Light the Chanuka menora each night of Chanuka and watch Jewish pride grow as the numbers and strength of the Chanuka lights increase.
Let the lights of the Chanuka menora - and all of the beautiful and unforgettable Chanuka traditions, customs, mitzvot and memories - add their pure, holy light to the world until the G-dly light is revealed in all its glory in the Third and Eternal Holy Temple.
As related in this week's Torah portion, Vayeishev, when Joseph went at his father's behest to check on his brothers in Shechem he met a man "wandering in the field," who was actually the angel Gabriel. In response to Joseph's question if he knew where they might be, the man replied, "They have departed, for I heard them say, 'Let us go to Dotan.' "
Rashi, the foremost Torah commentator, explains that with these words the angel was trying to warn Joseph to keep away from his brothers, who were intending to harm him. "They have departed" suggested "they have removed themselves from brotherhood," and "let us go to Dotan" meant they were looking for a legal way ("datot") to kill him. Nonetheless, Joseph ignored these veiled warnings and continued on his way.
Thus we see that in his desire to fulfill his father's request Joseph demonstrated true self-sacrifice, to the point that he was willing to endanger his life. Yet this in itself raises several questions: Jacob had asked Joseph to "go see the welfare of your brothers and the welfare of the flock, and bring me back word." If Joseph were to be killed by his brothers, he would obviously not be able to report back to Jacob.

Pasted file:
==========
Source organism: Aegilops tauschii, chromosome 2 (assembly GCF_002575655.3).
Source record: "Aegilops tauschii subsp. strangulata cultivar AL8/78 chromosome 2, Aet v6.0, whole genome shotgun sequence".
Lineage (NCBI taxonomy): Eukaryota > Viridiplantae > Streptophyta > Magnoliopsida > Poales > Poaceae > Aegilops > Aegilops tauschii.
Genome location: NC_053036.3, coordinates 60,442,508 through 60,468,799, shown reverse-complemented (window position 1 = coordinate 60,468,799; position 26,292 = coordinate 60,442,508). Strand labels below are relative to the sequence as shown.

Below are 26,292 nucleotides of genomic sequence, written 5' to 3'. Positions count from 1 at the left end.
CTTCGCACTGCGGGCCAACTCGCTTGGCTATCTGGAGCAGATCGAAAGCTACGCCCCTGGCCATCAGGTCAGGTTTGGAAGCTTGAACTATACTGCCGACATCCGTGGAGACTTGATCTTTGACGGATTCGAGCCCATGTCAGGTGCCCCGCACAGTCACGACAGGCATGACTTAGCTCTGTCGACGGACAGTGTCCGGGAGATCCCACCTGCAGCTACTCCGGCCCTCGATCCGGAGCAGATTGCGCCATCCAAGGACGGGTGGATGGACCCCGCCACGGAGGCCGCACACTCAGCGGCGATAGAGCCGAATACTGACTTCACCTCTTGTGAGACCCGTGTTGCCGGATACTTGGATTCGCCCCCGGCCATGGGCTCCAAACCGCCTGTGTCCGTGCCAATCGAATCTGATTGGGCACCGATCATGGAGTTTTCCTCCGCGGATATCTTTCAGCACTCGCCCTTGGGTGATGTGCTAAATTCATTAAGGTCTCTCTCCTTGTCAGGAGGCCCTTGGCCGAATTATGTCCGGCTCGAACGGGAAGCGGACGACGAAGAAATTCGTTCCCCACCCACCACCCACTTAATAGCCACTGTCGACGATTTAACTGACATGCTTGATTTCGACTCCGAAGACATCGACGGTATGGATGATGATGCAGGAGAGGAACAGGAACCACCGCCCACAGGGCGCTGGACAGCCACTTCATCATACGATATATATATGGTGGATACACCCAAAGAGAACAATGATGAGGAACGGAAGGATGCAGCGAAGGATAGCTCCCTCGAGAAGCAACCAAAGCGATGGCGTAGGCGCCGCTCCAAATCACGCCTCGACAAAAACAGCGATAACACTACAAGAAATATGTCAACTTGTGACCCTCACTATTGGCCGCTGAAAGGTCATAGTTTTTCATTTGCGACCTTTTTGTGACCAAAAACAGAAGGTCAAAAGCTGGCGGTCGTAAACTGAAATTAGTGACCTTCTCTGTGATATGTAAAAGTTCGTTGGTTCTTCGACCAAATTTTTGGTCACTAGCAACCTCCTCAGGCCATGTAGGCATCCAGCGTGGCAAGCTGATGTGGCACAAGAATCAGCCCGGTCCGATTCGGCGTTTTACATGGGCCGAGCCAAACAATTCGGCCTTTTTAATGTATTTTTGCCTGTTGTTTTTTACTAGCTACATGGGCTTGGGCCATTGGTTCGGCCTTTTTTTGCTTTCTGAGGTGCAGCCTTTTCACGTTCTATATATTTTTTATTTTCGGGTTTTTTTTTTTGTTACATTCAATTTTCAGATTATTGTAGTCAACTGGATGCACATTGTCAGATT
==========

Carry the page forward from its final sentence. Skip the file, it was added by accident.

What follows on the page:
Furthermore, what justification did Joseph have for endangering his life in order to fulfill the commandment of honoring one's parents, when it is not one of the three mitzvot (commandments) a Jew is permitted to give up his life rather than transgress: idolatry, illicit relations and murder?
The great codifier of Jewish law, Moses Maimonides, explains that in certain circumstances it is indeed permissible to demonstrate this extreme level of self-sacrifice, even when it isn't "necessary": "If the person is tremendously great, pious and G-d-fearing, and sees that the generation is reckless [in observing that particular mitzva], he is permitted to sanctify G-d's Name and sacrifice his life for even a minor commandment, in order that the people see and take note."